Microsoft Preps ‘Advanced’ Windows 10 Pro for Workstation PCs

Once upon a time (read: the 1990s), the difference between a true workstation PC and a desktop or consumer system were impossible to miss. Workstations weren’t just souped-up versions of consumer systems with more RAM or a higher-resolution display. They ran different operating systems, used different CPUs and graphics solutions, and had specialized hardware components that were difficult or, in some cases, impossible to fit into a standard x86 consumer system. As the WinTel alliance gained market share, these differences were increasingly confined to niche hardware, until they all but vanished.

Today, in virtually every case, a workstation is just an x86 PC with higher-end components, possibly backed up by a better warranty, service agreement, or professional CPU and GPUs (Xeon and Quadro / FirePro as opposed to Intel Core / AMD Ryzen and a GeForce or Radeon card). Microsoft, however, may be preparing to take a step back towards specialized workstation loadouts with a new version of Windows, dubbed Windows 10 Pro for Advanced PCs.

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That’s the news from Twitter user AndItsTito, who found evidence of these new SKUs in a handful of bad Windows 10 builds that Microsoft accidentally pushed to the Insider Preview channel last week. TheGrandMofongo provided additional details via a leaked Microsoft slide, with additional reference to the new capabilities and performance of the new operating system variant.

The new OS will include support for ReFS (Resilient File System, the NTFS follow-up MS introduced with Windows Server 2012). ReFS isn’t a file system we’ve covered much — it’s designed to improve data resiliency, with automatic protection against data degradation. It is not fully compatible with NTFS and its performance can vary depending on which features are enabled.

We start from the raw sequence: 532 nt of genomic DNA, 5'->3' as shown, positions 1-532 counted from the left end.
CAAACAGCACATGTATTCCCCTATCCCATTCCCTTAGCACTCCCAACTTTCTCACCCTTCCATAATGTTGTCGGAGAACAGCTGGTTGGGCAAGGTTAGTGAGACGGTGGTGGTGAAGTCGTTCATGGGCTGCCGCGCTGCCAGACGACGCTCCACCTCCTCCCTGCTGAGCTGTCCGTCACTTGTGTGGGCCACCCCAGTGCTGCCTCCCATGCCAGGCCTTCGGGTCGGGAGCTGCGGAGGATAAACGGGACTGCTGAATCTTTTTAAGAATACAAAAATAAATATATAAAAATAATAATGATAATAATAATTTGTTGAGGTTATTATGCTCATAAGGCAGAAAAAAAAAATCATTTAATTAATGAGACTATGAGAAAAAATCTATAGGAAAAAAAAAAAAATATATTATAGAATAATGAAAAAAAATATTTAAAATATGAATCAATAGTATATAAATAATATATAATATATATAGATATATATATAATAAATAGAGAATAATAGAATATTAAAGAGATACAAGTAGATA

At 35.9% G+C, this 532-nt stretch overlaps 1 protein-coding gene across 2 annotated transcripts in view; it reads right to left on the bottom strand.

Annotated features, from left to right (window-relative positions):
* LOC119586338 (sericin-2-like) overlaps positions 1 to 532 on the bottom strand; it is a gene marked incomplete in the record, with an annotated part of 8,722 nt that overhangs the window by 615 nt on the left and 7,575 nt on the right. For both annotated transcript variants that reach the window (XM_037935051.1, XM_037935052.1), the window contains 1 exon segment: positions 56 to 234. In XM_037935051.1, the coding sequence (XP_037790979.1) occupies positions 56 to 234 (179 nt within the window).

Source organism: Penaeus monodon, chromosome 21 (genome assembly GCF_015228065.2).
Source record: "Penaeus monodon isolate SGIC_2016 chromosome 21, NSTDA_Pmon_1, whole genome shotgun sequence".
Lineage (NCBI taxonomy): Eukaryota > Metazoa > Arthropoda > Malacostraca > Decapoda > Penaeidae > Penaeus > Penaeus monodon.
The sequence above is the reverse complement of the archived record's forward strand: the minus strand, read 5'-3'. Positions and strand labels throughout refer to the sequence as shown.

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Microsoft is also claiming that this new version of Windows 10 Pro will be able to support up to 6TB of RAM and four-socket PC systems (the existing Windows 10 Pro only supports two sockets). That’s less of a limit than it might seem, since a modern two-socket workstation loaded with Intel’s top-end Xeon E5 would support 44 CPU cores and 88 threads, while a top-end AMD system using the upcoming Naples server platform would pack 64 cores and 128 threads into a two-socket system.

Four-socket support pushes the E5 family up to 88 cores and an AMD platform up to a hypothetical 128 cores. (I say hypothetical, because I’m not sure there are any near-term, workstation-class motherboards with four-socket support for AMD’s Naples coming down the pipe.) In fact, four socket motherboards in general became much harder to find once multi-core CPUs started hitting the market 10 years ago, to the point that I’m a bit surprised MS is touting this kind of support as a major feature. SMB Direct Network Adapters are also supported and again, these require specialized network hardware adapters that very few consumers have access to.

Microsoft’s new Workstation mode promises better performance in certain workloads, which could be of interest to users who regularly use advanced workstation capabilities. But we’ll have to know more about it before we can determine whether it’s a feature with more than niche appeal.

It’s interesting to see Microsoft pushing a targeted OS like this at a time when the major impulse driving business spending — or at least, the major impulse driving business marketing spending — is a focus on cloud applications and an associated usage model that looks more like the classic “thin client” model of old. Granted, the tension between thin and fat clients has been seesawing back and forth for decades. But cloud services and support seem to have the upper hand for good this time around.

At the same time, however, the PC market has been moving in two different directions, with general consumer spending down, while gaming and enthusiast spending are both up. It would be interesting to know if workstation-specific spending has followed the enthusiast model; this type of granularity isn’t typically broken out in PC sales reports. If it has, it would explain why Microsoft is willing to invest in creating such a niche version of its operating system.

Now read: Windows 10: The Best Hidden Features, Tips, and Tricks

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